So, now we try to fit a quadratic polynomium and a polynomial of degree three.

```
# Second degree polynomium
lm(y ~ x + I(x^2), data=dat)
```

```
Call:
lm(formula = y ~ x + I(x^2), data = dat)
Coefficients:
(Intercept) x I(x^2)
-0.5685 0.9719 2.9522
```

```
# Define a function for the polynomial
f <- function(x){
return(2.9522*x^2+0.9719*x-0.5685)
}
means$y <- f(means$x) # calculate fitted points
groups <- rbind(dat, means)
# Add the fitted point to the graph and the residual lines
ggplot() +
geom_point(data=dat, aes(x=x, y=y)) +
stat_function(data=data.frame(x=c(-5,15)), aes(x=x), fun=f) + # define left and right extremes of the dataframe and plot the function f
geom_point(data=means, aes(x=x, y=y), color='red', size=2) + # add the fitted data points
geom_line(data=groups, aes(x=x, y=y, group=group))
```

```
# Calculate the Sum of the Square Residual
sum((dat$y-means$y)^2)
```

`[1] 34582.44`

as we can see above, now we have a mich smaller Sum of the Square Residuals equal to **34582.44**, and this is a much better fit. Now we can try to add one more degree and create a polynomial of degree three.

```
# Third degree polynomium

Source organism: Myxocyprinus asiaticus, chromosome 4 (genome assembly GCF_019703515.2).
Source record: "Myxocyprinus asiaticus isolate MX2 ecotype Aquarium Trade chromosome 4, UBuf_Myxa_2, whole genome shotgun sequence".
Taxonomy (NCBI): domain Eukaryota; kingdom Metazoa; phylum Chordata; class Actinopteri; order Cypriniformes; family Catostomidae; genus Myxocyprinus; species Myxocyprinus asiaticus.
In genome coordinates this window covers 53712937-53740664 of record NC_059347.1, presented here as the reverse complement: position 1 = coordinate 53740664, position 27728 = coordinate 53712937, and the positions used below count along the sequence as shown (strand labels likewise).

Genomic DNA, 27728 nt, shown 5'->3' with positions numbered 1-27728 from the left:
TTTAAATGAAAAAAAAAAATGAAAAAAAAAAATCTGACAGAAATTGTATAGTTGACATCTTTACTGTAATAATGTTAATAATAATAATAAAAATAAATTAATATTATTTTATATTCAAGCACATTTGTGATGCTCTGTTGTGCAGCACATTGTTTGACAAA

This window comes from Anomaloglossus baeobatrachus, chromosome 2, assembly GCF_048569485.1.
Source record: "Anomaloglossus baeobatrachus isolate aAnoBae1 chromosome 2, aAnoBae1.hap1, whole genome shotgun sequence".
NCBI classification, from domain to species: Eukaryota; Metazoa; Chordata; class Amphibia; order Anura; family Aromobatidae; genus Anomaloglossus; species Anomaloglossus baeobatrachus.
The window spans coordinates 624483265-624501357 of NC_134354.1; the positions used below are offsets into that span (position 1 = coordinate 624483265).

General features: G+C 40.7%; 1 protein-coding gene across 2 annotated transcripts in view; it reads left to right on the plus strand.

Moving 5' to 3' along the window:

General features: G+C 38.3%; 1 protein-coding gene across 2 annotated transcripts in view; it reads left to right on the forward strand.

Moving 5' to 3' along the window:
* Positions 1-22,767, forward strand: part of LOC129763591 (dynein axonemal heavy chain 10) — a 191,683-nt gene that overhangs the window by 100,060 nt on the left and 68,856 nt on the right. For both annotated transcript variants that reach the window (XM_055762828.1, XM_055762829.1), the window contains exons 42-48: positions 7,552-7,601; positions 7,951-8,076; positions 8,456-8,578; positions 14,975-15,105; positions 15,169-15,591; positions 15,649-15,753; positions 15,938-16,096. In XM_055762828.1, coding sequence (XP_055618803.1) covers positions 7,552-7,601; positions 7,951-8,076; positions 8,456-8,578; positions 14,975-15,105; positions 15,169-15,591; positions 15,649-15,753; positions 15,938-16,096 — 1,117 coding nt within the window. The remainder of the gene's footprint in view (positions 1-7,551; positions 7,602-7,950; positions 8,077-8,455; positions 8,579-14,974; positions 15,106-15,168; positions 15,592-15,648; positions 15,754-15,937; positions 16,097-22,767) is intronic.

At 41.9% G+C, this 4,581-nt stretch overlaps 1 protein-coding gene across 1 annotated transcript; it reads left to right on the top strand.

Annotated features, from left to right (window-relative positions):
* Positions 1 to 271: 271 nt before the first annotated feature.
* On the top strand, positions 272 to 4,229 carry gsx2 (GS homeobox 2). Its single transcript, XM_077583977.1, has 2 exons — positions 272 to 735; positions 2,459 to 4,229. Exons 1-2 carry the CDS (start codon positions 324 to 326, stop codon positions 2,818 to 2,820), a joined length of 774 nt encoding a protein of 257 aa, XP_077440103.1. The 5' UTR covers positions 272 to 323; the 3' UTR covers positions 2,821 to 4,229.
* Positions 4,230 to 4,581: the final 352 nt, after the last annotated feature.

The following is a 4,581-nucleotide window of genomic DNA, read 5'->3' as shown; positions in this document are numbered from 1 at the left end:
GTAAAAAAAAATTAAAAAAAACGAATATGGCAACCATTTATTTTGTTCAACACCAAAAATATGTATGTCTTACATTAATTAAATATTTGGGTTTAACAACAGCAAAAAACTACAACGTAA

lm(y ~ x + I(x^2) + I(x^3), data=dat)
```

```
Call:
lm(formula = y ~ x + I(x^2) + I(x^3), data = dat)
Coefficients:
(Intercept) x I(x^2) I(x^3)
-1.67268 2.49528 2.60142 0.02024
```

```
# Define a function for the third degree polynomial
f <- function(x){
return(0.02024*x^3 + 2.60142*x^2 + 2.49528*x -1.67268)
}
means$y <- f(means$x) # calculate fitted points
groups <- rbind(dat, means)
# Calculate the Sum of the Square Residual
sum((dat$y-means$y)^2)
```

`[1] 34483.81`

```
# Add the fitted point to the graph and the residual lines
ggplot() +
geom_point(data=dat, aes(x=x, y=y)) +
stat_function(data=data.frame(x=c(-100,50)), aes(x=x), fun=f) + # define left and right extremes of the dataframe and plot the function f
geom_point(data=means, aes(x=x, y=y), color='red', size=2) + # add the fitted data points
geom_line(data=groups, aes(x=x, y=y, group=group))
```

From the code above, we can see that now with a thidr degree polynomial the Sum of the Square Residuals **34483.81**, is almost the same then before with the second degree polynomial, just slightly better. From the graph now we can see the cubit shape. What could we do now, is to get even better fit using **cubic spline**.